As a consultant in public procurement and a master instructor for NIGP, I often hear my clients and students complain that they are not regarded and respected as professionals.
The fact of the matter is that how you are regarded and respected depends on what you do and how you do it. You can begin to boost your regard as a “professional” by asking yourself some key questions that may help you spell out your value to your entity as a procurement professional.
The first set of questions will define how you spend your time, energy, and expertise. Bearing in mind what your annual procurement-dollar volume is, ask yourself what percentage of your procurement activity is spent processing small-dollar purchases (under $1,000 in value), as opposed to large-dollar purchases and contracts. Over the past two years I’ve asked my clients and students from state and local governments, universities, and school districts that same question and generally found that more than 80 percent of their purchasing activity involved small purchases that accounted for less than four percent of their entity’s total procurement spending. That means that only 20 percent of their time is dedicated to 96 percent of the spending. That isn’t an effective application of a procurement professional’s time, energy, and expertise.
That raises a number of important follow-up questions:
- Are you training user personnel to conduct small purchases, verifying their competence before delegating small-purchase authority to them, and then holding them accountable?
- Does management understand the benefits of professional procurement? If not, what are you doing to ensure that they will?
- How much time do you spend answering questions and putting out fires, as opposed to developing and implementing an effective strategic plan?
That leads to the next basic issue: how procurement itself is valued by your entity. We all know procurement gets knocked as being the tail that wags the dog. If it’s true, it’s probably because procurement is at the wrong end of the darn dog. Let’s look at some of the questions you can ask that will reveal whether procurement is seen as an afterthought or as a strategic management tool.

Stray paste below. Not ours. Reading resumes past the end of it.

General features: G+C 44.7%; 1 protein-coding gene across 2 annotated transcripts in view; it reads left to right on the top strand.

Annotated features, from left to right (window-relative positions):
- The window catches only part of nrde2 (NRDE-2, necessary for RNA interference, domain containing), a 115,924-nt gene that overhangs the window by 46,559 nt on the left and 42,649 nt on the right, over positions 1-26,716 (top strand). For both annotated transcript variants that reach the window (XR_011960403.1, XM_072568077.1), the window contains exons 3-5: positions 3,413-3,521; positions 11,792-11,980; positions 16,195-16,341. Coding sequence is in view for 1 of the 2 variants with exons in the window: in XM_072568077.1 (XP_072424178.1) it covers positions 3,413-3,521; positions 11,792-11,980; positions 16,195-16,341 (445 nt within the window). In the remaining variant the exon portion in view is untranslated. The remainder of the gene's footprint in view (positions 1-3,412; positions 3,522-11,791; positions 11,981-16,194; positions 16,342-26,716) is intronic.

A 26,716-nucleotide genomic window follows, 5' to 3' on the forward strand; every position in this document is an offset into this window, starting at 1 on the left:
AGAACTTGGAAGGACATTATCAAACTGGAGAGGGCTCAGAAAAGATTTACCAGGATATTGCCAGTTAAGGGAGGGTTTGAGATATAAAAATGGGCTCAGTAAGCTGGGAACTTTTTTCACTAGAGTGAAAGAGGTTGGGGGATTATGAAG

- What percentage of your work is spent on sole source, emergency, and after-the-fact purchases?
- Is large-dollar purchasing or contracting activity being conducted outside of the procurement office by non-certified personnel? If so, how much, by whom, and why?
- Are you authorized to sign contracts as the legal agent for your jurisdiction, or do you do the work and prepare the contracts for someone else’s signature? If others sign, do they also mediate disputes and represent the entity at protest and appeals hearings, and are they professionally certified in public procurement?
- When was the last time you or your entity conducted a procurement customer survey or procurement compliance audit? Was action taken on the results?
These are crucial questions that need to be proactively addressed, and it takes a procurement professional to do it. The answers may be a tough pill to swallow, but these queries are the first step in achieving healthy procurement results.
Editor’s Note: Beau Grant, CPPO, is a master instructor for the National Institute of Governmental Purchasing (NIGP) and president of Beau-Geste Enterprises. Readers can reach Grant by e-mail at GrantBeauGeste@aol.com.